PARIS (Reuters) – French supermarket retailer Carrefour is freezing prices on 100 everyday products from tinned sardines to rice and washing up liquid, it said on Monday, joining other companies striving to help consumers cope with soaring inflation.
The moves follow pressure from President Emmanuel Macron’s government for business to do more to curb rising prices.
Facing the prospect of a supertax on their record profits, French oil major TotalEnergies and shipping giant CMA CGM took further steps in July to cut prices. TotalEnergies said it would reduce fuel prices at its service stations across France from Sept. 1 until the end of the year, while CMA CGM said it would cut shipping fees by 750 euros ($751) per container for imports to France from Asia.
Carrefour said it would freeze prices until Nov. 30 on a variety of products, ranging from food items to healthcare products and clothing.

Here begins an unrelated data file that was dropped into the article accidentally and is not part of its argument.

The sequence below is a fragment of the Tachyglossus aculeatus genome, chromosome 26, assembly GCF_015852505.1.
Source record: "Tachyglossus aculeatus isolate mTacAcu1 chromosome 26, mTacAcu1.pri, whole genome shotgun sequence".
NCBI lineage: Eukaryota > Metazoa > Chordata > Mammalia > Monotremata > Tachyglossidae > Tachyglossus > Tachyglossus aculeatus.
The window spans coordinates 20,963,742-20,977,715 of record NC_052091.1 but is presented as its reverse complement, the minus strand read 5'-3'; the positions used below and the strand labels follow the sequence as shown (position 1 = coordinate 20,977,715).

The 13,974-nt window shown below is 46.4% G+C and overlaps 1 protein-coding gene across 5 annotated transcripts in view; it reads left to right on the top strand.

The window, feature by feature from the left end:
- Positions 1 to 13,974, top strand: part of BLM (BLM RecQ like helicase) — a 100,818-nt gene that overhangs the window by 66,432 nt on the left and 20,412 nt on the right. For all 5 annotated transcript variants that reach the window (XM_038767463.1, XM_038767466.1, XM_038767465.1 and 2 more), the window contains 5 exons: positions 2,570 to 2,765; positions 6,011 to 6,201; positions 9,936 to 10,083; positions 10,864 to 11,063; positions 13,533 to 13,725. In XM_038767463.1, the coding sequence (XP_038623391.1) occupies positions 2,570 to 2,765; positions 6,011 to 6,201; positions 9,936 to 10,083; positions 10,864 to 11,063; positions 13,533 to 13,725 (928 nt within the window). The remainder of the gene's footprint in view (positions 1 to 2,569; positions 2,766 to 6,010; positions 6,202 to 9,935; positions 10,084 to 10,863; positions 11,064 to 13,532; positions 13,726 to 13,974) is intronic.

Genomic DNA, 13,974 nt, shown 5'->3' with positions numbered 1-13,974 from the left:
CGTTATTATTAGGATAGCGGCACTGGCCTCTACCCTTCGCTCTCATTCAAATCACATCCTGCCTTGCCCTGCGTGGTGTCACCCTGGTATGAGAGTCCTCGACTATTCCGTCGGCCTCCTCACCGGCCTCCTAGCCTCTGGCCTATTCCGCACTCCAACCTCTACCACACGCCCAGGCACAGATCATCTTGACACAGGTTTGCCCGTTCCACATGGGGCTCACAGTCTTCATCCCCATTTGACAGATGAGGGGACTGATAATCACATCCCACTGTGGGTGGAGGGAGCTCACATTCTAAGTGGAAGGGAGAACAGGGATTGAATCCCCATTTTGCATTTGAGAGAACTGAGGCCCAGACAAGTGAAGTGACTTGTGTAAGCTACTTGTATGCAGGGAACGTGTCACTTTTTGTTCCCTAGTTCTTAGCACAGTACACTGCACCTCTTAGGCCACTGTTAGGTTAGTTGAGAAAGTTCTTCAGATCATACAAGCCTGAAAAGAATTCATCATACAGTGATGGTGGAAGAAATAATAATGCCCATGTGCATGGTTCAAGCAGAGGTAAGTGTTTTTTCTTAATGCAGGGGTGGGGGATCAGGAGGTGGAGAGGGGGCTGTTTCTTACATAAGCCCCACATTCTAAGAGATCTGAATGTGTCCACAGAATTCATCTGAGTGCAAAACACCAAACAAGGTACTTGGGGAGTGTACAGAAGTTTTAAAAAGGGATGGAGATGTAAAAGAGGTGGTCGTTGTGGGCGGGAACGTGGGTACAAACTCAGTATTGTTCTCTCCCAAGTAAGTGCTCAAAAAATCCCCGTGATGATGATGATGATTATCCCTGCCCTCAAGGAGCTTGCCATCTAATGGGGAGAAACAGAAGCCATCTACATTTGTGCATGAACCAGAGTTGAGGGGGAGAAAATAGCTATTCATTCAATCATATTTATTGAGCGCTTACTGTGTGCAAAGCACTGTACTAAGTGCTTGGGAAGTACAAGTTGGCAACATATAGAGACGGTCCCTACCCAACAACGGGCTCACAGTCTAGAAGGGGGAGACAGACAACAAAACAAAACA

In the face of surging inflation, other retailers have also targetted consumers’ concerns about the cost of living with their own promotional campaigns.
In May, French supermarket group Leclerc froze prices on the 120 most-bought products through to July, while in April British supermarket operators Asda and Morrisons said they would cut the prices of essential items.
Data published this month showed French inflation rose to 6.8% in July, the highest rate since France began using European Union methodology to calculate the data in the early 1990s, although lower than most other EU countries thanks to government caps on power and gas prices.
Inflation has surged across the world following Russia’s invasion of Ukraine, which has driven up energy prices, adding to previously existing price pressures from tight supply chains after the worst of the COVID pandemic.
(Reporting by Tassilo Hummel Editing by Sudip Kar-Gupta and Mark Potter)
FILE PHOTO: A customer pushes his shopping trolley in front of a Carrefour Hypermarket store in Saint-Herblain near Nantes, France January 15, 2021. REUTERS/Stephane Mahe/File Photo GLOBAL BUSINESS WEEK AHEAD/File Photo